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Abstract Title:

Walnut consumption in a weight reduction intervention: effects on body weight, biological measures, blood pressure and satiety.

Abstract Source:

Nutr J. 2017 Dec 4 ;16(1):76. Epub 2017 Dec 4. PMID: 29202751

Abstract Author(s):

Cheryl L Rock, Shirley W Flatt, Hava-Shoshana Barkai, Bilge Pakiz, Dennis D Heath

Article Affiliation:

Cheryl L Rock

Abstract:

BACKGROUND: Dietary strategies that help patients adhere to a weight reduction diet may increase the likelihood of weight loss maintenance and improved long-term health outcomes. Regular nut consumption has been associated with better weight management and less adiposity. The objective of this study was to compare the effects of a walnut-enriched reduced-energy diet to a standard reduced-energy-density diet on weight, cardiovascular disease risk factors, and satiety.

METHODS: Overweight and obese men and women (n = 100) were randomly assigned to a standard reduced-energy-density diet or a walnut-enriched (15% of energy) reduced-energy diet in the context of a behavioral weight loss intervention. Measurements were obtained at baseline and 3- and 6-month clinic visits. Participants rated hunger, fullness and anticipated prospective consumption at 3 time points during the intervention. Body measurements, blood pressure, physical activity, lipids, tocopherols and fatty acids were analyzed using repeated measures mixed models.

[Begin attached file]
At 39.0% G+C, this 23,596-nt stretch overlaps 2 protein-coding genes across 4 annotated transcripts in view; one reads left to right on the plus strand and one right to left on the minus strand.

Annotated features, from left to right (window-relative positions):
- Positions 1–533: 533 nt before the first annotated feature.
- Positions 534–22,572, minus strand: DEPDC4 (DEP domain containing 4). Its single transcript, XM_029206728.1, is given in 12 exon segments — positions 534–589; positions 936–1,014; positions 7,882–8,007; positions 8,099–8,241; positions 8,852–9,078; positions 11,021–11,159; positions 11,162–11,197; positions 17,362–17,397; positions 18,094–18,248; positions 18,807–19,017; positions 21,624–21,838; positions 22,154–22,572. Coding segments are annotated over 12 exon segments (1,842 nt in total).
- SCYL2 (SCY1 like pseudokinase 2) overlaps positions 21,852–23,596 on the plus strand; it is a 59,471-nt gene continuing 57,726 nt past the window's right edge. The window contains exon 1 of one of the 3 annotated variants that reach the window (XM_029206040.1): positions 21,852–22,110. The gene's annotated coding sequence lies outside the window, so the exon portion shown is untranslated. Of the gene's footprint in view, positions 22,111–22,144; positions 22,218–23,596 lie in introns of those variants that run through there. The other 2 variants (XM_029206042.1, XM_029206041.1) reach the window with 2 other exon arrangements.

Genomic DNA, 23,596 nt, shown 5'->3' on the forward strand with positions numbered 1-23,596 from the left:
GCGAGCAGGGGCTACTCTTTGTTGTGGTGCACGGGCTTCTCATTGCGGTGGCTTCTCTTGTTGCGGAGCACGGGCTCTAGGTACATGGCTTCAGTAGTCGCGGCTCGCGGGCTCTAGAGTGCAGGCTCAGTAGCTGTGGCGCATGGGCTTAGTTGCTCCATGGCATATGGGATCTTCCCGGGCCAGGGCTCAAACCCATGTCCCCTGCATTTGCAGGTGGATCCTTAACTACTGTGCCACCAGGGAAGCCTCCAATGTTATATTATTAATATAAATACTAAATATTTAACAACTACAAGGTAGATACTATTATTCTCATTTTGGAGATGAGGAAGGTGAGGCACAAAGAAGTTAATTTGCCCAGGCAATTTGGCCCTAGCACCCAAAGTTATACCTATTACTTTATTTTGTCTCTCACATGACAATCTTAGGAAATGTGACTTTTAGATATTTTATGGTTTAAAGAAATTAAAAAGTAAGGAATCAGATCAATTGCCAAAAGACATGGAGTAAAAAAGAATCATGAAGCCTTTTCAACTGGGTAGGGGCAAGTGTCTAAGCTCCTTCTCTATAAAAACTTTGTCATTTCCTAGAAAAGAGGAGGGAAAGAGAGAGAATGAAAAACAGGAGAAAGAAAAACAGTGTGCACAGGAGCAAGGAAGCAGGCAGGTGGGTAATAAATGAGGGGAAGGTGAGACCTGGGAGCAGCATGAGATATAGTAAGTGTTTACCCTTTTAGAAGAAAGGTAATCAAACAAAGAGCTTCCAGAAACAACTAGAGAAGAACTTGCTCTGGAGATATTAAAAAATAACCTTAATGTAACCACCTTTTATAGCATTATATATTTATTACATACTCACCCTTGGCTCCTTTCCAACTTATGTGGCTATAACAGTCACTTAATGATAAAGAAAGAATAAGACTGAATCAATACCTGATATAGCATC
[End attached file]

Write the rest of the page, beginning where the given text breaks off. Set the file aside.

RESULTS: Both study groups reduced body weight, body mass index and waist circumference (time effect p < 0.001 for each). Change in weight was -9.4 (0.9)% vs. -8.9 (0.7)% (mean [SE]), for the standard vs. walnut-enriched diet groups, respectively. Systolic blood pressure decreased in both groups at 3 months, but only the walnut-enriched diet group maintained a lower systolic blood pressure at 6 months. The walnut-enriched diet group, but not the standard reduced-energy-density diet group, reduced total cholesterol and low-density lipoprotein cholesterol (LDL-C) at 6 months, from 203 to 194 mg/dL and 121 to 112 mg/dL, respectively (p < 0.05). Self-reported satiety was similar in the groups.

CONCLUSIONS: These findings provide further evidence that a walnut-enriched reduced-energy diet can promote weight loss that is comparable to a standard reduced-energy-density diet in the context of a behavioral weight loss intervention. Although weight loss in response to both dietary strategies was associated with improvements in cardiovascular disease risk factors, the walnut-enriched diet promoted more favorable effects on LDL-C and systolic blood pressure.

TRIAL REGISTRATION: The trial is registered at ( NCT02501889 ).

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